The diversity of esoteric exercises and rituals fill volumes, the variety systems of magickal practice is known and accepted, and yet that there is more than one way to look at what magick “is” and how it “works” seems overlooked, and the effects are not insignificant.
My magical philosophy was early informed by chaos magick, and when I first read about Frater U∴D∴’s four (or five) models of magick it made a great deal of sense to me, aiding greatly in my understanding of how people who experience the same phenomena can interpret it in such a variety of ways.
Frater U∴D∴ understood these models as a progression in human thinking (see “The Paradigms of Magic” in High Magic, especially p. 373-383), but these models co-exist in magical theory today. The four (plus one) models are as follows:
The Spirit Model
This could also be called “The Theists’ Model.” In this model of magick, gods, angels, demons, spirits and discarnate entities of all types exist and can physically and/or psychically possess, inspire, and communicate with human beings.
The Energy Model
In this model various forms of energy are posited as the source or medium through which magick works. Expressed forms may include Reiki, chi, astrological vibrations, healing energy, magnetism, crystal energy, amongst others.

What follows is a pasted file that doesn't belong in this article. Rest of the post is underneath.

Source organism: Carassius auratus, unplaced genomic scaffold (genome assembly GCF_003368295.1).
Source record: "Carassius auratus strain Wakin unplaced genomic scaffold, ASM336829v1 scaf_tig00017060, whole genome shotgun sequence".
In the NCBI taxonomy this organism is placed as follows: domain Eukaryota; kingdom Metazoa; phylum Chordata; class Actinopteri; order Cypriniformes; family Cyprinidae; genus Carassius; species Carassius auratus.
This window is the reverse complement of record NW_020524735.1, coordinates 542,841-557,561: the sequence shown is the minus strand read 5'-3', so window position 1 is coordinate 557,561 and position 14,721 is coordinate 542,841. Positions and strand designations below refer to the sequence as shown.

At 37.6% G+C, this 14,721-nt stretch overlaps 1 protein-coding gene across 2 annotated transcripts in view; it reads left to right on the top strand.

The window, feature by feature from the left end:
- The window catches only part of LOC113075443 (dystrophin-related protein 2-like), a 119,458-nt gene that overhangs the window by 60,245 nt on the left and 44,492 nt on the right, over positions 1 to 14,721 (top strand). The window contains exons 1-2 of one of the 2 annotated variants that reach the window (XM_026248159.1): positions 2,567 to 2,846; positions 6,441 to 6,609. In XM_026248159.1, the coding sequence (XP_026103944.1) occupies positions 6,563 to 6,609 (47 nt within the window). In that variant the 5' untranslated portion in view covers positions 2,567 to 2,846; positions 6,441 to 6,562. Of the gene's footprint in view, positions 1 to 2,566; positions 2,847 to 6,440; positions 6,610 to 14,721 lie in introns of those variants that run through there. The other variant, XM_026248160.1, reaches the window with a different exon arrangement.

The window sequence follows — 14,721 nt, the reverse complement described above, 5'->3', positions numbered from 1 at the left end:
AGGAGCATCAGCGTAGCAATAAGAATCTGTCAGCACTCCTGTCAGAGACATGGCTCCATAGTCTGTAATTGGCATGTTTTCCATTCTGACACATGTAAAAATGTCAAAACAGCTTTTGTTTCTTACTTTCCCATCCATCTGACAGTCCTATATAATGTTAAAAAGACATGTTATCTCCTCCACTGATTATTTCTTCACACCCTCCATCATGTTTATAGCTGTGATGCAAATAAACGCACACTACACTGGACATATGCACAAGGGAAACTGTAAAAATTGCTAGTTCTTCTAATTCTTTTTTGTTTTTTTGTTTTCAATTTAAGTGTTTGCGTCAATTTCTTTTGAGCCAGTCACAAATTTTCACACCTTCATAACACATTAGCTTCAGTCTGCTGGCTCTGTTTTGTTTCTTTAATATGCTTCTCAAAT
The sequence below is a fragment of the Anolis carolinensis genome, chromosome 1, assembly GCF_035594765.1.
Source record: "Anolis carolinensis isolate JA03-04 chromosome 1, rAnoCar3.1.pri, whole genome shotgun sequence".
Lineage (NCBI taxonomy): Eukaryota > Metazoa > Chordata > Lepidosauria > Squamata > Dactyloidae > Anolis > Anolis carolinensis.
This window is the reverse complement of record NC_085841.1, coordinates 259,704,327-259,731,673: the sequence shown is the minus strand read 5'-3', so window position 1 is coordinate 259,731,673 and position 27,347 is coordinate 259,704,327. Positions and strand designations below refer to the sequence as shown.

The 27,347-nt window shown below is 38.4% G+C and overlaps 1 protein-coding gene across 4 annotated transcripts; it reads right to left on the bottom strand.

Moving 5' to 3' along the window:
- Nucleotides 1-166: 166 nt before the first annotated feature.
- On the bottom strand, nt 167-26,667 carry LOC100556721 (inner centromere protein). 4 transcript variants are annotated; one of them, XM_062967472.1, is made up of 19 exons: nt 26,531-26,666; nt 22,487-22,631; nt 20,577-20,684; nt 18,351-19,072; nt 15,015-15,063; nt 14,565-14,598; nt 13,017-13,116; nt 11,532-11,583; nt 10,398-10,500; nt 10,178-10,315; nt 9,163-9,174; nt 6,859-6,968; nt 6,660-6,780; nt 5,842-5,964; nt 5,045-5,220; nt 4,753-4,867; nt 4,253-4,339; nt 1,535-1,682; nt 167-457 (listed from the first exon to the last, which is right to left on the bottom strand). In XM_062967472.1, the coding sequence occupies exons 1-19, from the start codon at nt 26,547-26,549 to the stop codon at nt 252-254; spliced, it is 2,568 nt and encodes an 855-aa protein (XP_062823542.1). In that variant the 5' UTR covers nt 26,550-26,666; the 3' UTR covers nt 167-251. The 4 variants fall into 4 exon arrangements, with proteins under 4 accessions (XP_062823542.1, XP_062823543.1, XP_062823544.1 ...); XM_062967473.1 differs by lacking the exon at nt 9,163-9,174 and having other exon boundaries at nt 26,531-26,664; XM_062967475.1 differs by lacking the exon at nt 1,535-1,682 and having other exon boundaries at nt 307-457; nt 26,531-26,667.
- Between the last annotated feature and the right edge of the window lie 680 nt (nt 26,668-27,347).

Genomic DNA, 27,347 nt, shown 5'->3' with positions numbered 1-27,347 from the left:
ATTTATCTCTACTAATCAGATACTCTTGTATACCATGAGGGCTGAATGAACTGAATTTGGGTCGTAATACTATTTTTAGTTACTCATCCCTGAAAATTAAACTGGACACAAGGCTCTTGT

The Psychological Model
This model can also be misconstrued as a “Skeptic’s Model,” as it adheres to a strictly psychological interpretation of magical effect. That said, this model should not be dismissed as “mere” psychology; psychology is a powerful tool.
In the psychological model, “spirits” might be interpreted as a neurosis of some sort, and any physical manifestations are determined to be psychosomatic in origin, and can be reasoned with therapy.
The Information or Cybernetic Model
The magician here works with pure information. For instance, in the information model a particular “spirit” may be seen a negative meme, or unit of information, which has “infected” its host, and requires replacement with a more effective and useful meme. This is a newer approach, and so has not gathered much of a recorded history of yet, but it is one which is continually gaining in popularity.
A magician working from a meta-model may work with a combination of these models, or simply use that which is determined to be most effective for the rite at hand, regardless of what the magician hirself believes.
The Models in Action
Most people work from a variety of models, without realizing the effect the tone of their belief has.
For example, a ceremonial magician may work with Enochian or Goetic systems (spirit), practice pranayama (energy), and seek deeper connection with their current (spirit/energy). An atheistic magician may perform the exact same rites and practices, but acknowledge the root of its effectiveness to be rooted in changing mindsets (psychological) or memetically-derived (information).
The experienced Pagan may believe in a god and goddess pair or an entire pantheon (spirit), while working with meridians and chakras (energy), have an interest in memetics (information), yet believe the monster hir daughter fears under the bed has been fabricated by fears of the unknown (psychological).